For Cohn, relevance of AVMA and profession is front-and-center
Incoming AVMA President Ted Cohn is worried.
Worried about the rising costs of veterinary education. Worried by low veterinary salaries and depressed demand for veterinary services. Worried the AVMA isn’t adequately meeting member needs. Worried about the lack of diversity within the AVMA leadership and profession. Worried whether veterinary services could be better promoted to the public. Worried too little is being done to support the one-health concept.
The companion animal practitioner from Lone Tree, Colorado, shared his litany of concerns at the Candidates’ Introductory Breakfast held July 25 in conjunction with the AVMA House of Delegates regular annual session in Denver. The 2014-2015 AVMA president referenced the Bob Dylan song “Things Have Changed” in which Dylan sings “I’m a worried man, got a worried mind.”
“On the cusp of assuming the presidency of this organization, that phrase pretty well sums up my own frame of mind,” Dr. Cohn admitted. “Let me tell you, I am worried. I am worried about any number of issues affecting our profession.”
Although the AVMA is working to address some of these issues, including by creating the Veterinary Economics Division and spearheading the Partners for Healthy Pets campaign, Dr. Cohn said forces outside the Association heavily impact the future of veterinary medicine.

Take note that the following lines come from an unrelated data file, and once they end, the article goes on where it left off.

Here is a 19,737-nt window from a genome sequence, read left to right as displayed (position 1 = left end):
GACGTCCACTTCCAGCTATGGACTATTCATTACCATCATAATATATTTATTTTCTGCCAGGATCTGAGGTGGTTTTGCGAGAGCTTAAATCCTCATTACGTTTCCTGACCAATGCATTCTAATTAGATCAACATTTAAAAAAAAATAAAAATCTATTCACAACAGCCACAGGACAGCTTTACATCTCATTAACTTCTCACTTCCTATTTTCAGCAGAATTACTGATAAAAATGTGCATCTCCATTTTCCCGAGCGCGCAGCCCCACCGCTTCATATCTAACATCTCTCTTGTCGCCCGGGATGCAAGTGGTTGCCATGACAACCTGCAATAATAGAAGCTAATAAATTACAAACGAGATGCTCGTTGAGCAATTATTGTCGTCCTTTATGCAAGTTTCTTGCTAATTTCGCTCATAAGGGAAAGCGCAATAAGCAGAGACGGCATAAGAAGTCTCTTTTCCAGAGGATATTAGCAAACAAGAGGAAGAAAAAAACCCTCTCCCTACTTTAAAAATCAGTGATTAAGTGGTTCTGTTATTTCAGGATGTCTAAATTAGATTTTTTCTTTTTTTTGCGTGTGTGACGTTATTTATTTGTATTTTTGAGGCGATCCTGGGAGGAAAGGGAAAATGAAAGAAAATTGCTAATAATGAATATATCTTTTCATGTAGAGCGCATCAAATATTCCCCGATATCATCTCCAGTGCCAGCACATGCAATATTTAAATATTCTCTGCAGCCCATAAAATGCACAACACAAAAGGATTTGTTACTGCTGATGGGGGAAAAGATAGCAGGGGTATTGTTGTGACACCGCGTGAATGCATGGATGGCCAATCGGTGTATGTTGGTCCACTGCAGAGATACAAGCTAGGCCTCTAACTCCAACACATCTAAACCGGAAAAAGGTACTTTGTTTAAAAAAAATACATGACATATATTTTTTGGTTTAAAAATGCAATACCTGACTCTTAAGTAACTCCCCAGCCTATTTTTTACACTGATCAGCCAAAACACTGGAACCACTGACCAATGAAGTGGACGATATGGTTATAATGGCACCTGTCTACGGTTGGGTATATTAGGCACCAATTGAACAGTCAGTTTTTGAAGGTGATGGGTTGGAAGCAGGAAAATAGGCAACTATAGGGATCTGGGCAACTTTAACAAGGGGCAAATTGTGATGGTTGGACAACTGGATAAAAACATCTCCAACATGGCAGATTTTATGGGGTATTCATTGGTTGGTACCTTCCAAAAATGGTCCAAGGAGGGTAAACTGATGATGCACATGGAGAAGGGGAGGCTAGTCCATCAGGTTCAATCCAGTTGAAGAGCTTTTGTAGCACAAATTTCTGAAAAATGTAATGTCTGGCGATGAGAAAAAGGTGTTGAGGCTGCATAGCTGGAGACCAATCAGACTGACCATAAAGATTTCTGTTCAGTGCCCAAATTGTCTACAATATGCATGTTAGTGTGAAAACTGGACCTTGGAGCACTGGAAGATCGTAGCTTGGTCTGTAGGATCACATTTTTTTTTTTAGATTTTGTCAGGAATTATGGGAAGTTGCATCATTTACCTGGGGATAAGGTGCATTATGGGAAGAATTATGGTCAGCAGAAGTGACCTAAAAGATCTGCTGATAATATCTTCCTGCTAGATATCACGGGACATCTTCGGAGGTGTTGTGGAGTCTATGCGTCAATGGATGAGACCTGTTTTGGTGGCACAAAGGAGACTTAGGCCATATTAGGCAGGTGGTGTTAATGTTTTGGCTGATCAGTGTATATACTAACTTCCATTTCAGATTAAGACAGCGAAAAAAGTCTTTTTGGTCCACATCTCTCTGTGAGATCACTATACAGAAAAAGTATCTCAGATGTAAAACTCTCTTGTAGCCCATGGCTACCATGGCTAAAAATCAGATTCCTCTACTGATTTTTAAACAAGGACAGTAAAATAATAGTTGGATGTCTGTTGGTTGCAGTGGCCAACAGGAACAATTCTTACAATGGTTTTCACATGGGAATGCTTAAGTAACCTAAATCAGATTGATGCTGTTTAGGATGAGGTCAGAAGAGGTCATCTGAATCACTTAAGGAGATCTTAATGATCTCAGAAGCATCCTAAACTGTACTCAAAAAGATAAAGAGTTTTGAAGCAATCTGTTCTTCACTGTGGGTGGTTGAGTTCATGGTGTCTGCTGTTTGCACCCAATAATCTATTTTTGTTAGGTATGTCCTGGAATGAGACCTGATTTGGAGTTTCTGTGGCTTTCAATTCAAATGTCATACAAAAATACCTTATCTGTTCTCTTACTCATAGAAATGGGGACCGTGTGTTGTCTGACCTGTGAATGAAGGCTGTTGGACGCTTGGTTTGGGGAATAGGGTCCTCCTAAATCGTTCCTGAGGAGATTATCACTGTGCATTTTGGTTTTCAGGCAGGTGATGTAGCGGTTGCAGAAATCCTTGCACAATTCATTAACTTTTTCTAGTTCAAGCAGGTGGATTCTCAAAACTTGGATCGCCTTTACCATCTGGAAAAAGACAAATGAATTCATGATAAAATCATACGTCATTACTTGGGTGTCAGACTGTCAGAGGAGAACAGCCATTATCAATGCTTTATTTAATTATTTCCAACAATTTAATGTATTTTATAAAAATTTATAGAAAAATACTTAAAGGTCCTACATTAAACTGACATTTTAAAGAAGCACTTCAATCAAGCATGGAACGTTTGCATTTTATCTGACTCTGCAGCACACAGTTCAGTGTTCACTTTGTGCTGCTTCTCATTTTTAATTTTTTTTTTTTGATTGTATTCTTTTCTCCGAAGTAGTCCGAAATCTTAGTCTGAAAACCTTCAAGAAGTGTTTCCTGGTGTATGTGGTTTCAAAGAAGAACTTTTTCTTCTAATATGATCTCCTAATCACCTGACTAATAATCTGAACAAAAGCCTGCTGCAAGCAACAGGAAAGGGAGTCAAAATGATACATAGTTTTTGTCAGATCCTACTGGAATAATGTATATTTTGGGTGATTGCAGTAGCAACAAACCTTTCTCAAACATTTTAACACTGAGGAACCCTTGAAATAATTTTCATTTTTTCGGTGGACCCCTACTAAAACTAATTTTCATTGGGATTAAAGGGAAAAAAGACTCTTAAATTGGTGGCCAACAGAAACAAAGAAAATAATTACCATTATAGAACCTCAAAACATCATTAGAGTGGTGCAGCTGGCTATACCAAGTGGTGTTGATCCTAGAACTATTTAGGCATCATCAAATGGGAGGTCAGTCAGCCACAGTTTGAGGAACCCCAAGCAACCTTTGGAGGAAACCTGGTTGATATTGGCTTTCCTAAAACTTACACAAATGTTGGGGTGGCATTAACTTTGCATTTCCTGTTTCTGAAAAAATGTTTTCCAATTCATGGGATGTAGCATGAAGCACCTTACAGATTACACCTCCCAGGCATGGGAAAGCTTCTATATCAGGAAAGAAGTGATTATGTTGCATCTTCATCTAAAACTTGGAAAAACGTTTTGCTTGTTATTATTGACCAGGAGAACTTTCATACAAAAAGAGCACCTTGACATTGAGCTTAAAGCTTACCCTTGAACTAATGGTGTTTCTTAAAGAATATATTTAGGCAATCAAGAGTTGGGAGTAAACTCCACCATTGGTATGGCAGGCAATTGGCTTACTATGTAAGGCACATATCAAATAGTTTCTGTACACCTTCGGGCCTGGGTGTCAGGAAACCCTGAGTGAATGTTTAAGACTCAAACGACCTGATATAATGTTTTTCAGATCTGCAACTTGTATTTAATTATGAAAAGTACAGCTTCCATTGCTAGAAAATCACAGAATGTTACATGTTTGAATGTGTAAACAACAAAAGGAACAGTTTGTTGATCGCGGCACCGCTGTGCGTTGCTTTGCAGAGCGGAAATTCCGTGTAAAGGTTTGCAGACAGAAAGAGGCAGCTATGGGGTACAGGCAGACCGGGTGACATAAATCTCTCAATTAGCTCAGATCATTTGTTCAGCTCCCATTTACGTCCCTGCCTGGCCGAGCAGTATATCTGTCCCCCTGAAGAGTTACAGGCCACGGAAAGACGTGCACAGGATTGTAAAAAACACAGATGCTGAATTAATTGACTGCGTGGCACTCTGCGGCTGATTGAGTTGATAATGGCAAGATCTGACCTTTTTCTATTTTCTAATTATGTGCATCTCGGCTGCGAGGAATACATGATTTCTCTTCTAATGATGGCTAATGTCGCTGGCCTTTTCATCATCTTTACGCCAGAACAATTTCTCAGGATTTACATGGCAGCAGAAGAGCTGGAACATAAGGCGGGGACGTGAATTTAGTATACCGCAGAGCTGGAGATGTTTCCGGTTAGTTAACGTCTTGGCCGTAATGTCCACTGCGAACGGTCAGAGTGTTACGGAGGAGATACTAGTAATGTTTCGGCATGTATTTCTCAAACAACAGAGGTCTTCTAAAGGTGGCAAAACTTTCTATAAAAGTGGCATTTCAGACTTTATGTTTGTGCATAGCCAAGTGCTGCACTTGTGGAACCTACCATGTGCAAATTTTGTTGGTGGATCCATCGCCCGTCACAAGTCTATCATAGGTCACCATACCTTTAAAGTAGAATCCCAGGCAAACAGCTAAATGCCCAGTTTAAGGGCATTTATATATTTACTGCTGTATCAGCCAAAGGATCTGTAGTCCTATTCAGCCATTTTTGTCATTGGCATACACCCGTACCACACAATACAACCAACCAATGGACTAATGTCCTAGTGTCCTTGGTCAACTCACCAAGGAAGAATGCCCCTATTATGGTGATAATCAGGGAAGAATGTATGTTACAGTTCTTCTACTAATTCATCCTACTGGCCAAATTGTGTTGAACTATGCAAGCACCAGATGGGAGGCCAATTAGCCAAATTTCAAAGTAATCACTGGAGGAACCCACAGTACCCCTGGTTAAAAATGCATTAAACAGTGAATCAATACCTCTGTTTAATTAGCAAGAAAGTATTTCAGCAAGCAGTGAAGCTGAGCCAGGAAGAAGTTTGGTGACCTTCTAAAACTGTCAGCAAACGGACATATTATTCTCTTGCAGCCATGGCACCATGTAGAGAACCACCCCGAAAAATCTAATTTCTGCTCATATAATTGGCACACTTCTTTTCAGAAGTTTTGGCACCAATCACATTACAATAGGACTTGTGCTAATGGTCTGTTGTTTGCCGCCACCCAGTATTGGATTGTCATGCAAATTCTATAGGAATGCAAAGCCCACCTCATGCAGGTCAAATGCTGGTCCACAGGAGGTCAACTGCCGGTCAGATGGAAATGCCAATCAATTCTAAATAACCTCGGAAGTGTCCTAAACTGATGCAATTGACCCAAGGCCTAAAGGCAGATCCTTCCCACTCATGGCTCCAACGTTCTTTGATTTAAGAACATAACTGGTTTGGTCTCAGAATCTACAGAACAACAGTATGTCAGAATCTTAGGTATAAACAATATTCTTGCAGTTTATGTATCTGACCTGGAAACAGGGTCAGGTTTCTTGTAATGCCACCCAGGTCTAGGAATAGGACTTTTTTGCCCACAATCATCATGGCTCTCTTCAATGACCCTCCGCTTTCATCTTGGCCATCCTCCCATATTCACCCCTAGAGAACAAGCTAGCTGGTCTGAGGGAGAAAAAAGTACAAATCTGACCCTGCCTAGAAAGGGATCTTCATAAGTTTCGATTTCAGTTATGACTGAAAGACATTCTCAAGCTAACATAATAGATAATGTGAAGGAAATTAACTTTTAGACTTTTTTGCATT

“Our professional destinies are primarily determined, as they have always been, by the wishes and desires of the global society, which we serve,” he told delegates. “At best, (the AVMA) can only hope to exert a strong positive influence for what we believe is in the best interest of our members.”
Experimentation and “evolutionary changes” in veterinary education are necessary for the profession to meet society’s ever-changing demands, Dr. Cohn said. He called on veterinary organizations and colleges to have the “vision, courage, honesty, and determination” to recognize what is currently occurring within the veterinary profession.
“While we may not have comprehensive control over the shape of our future,” Dr. Cohn said, “we do have a shared responsibility to try to alter what we can, to aid our members and our profession.”
Dr. Cohn reminded delegates how the AVMA undertook an initiative several months ago to enhance the Association’s value to its members. Guided by member input, this Strategy Management Process is meant to better identify areas in which the AVMA can dedicate its resources and energies to bring members the services, products, and outcomes they want.
“If we really listen to our members and do this well—and it will definitely take courage, judgment, integrity, and dedication on the part of all of us in leadership—we will ultimately remodel the AVMA into an association of which we can all feel a proud ownership,” he said, calling the initiative one of the most important projects he’s seen in nearly two decades of AVMA involvement.